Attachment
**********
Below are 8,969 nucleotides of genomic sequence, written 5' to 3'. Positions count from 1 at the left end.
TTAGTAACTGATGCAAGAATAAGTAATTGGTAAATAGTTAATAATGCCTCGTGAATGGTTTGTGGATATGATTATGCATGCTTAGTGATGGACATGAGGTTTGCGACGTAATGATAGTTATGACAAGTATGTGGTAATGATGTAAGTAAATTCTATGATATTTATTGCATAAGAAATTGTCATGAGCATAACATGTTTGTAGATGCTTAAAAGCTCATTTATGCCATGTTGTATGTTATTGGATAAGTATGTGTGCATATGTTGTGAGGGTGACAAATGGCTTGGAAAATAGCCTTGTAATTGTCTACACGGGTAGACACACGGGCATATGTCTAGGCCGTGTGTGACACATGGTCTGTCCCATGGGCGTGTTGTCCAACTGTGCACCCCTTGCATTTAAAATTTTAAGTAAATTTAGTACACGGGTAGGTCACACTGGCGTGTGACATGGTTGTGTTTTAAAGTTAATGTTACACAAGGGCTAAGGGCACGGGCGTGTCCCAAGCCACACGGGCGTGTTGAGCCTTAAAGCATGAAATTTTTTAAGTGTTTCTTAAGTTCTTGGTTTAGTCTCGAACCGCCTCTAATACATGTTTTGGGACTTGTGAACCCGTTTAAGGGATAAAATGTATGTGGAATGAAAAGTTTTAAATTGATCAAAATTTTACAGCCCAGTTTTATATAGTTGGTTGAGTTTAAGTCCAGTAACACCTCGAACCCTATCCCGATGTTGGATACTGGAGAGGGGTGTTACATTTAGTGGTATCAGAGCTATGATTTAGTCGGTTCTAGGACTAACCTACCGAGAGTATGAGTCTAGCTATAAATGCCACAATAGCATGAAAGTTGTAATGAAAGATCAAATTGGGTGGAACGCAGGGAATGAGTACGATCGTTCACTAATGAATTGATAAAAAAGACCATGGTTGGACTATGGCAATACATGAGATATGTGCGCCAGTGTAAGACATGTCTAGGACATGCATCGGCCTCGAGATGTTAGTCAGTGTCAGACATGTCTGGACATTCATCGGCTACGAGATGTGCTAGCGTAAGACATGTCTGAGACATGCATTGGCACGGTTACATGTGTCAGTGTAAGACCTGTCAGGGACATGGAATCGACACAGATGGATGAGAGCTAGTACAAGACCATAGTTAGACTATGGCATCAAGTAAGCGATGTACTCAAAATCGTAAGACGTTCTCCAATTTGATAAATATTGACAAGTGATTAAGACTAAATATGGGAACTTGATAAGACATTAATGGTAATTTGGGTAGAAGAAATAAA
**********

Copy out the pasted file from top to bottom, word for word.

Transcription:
Below are 8,969 nucleotides of genomic sequence, written 5' to 3'. Positions count from 1 at the left end.
TTAGTAACTGATGCAAGAATAAGTAATTGGTAAATAGTTAATAATGCCTCGTGAATGGTTTGTGGATATGATTATGCATGCTTAGTGATGGACATGAGGTTTGCGACGTAATGATAGTTATGACAAGTATGTGGTAATGATGTAAGTAAATTCTATGATATTTATTGCATAAGAAATTGTCATGAGCATAACATGTTTGTAGATGCTTAAAAGCTCATTTATGCCATGTTGTATGTTATTGGATAAGTATGTGTGCATATGTTGTGAGGGTGACAAATGGCTTGGAAAATAGCCTTGTAATTGTCTACACGGGTAGACACACGGGCATATGTCTAGGCCGTGTGTGACACATGGTCTGTCCCATGGGCGTGTTGTCCAACTGTGCACCCCTTGCATTTAAAATTTTAAGTAAATTTAGTACACGGGTAGGTCACACTGGCGTGTGACATGGTTGTGTTTTAAAGTTAATGTTACACAAGGGCTAAGGGCACGGGCGTGTCCCAAGCCACACGGGCGTGTTGAGCCTTAAAGCATGAAATTTTTTAAGTGTTTCTTAAGTTCTTGGTTTAGTCTCGAACCGCCTCTAATACATGTTTTGGGACTTGTGAACCCGTTTAAGGGATAAAATGTATGTGGAATGAAAAGTTTTAAATTGATCAAAATTTTACAGCCCAGTTTTATATAGTTGGTTGAGTTTAAGTCCAGTAACACCTCGAACCCTATCCCGATGTTGGATACTGGAGAGGGGTGTTACATTTAGTGGTATCAGAGCTATGATTTAGTCGGTTCTAGGACTAACCTACCGAGAGTATGAGTCTAGCTATAAATGCCACAATAGCATGAAAGTTGTAATGAAAGATCAAATTGGGTGGAACGCAGGGAATGAGTACGATCGTTCACTAATGAATTGATAAAAAAGACCATGGTTGGACTATGGCAATACATGAGATATGTGCGCCAGTGTAAGACATGTCTAGGACATGCATCGGCCTCGAGATGTTAGTCAGTGTCAGACATGTCTGGACATTCATCGGCTACGAGATGTGCTAGCGTAAGACATGTCTGAGACATGCATTGGCACGGTTACATGTGTCAGTGTAAGACCTGTCAGGGACATGGAATCGACACAGATGGATGAGAGCTAGTACAAGACCATAGTTAGACTATGGCATCAAGTAAGCGATGTACTCAAAATCGTAAGACGTTCTCCAATTTGATAAATATTGACAAGTGATTAAGACTAAATATGGGAACTTGATAAGACATTAATGGTAATTTGGGTAGAAGAAATAAA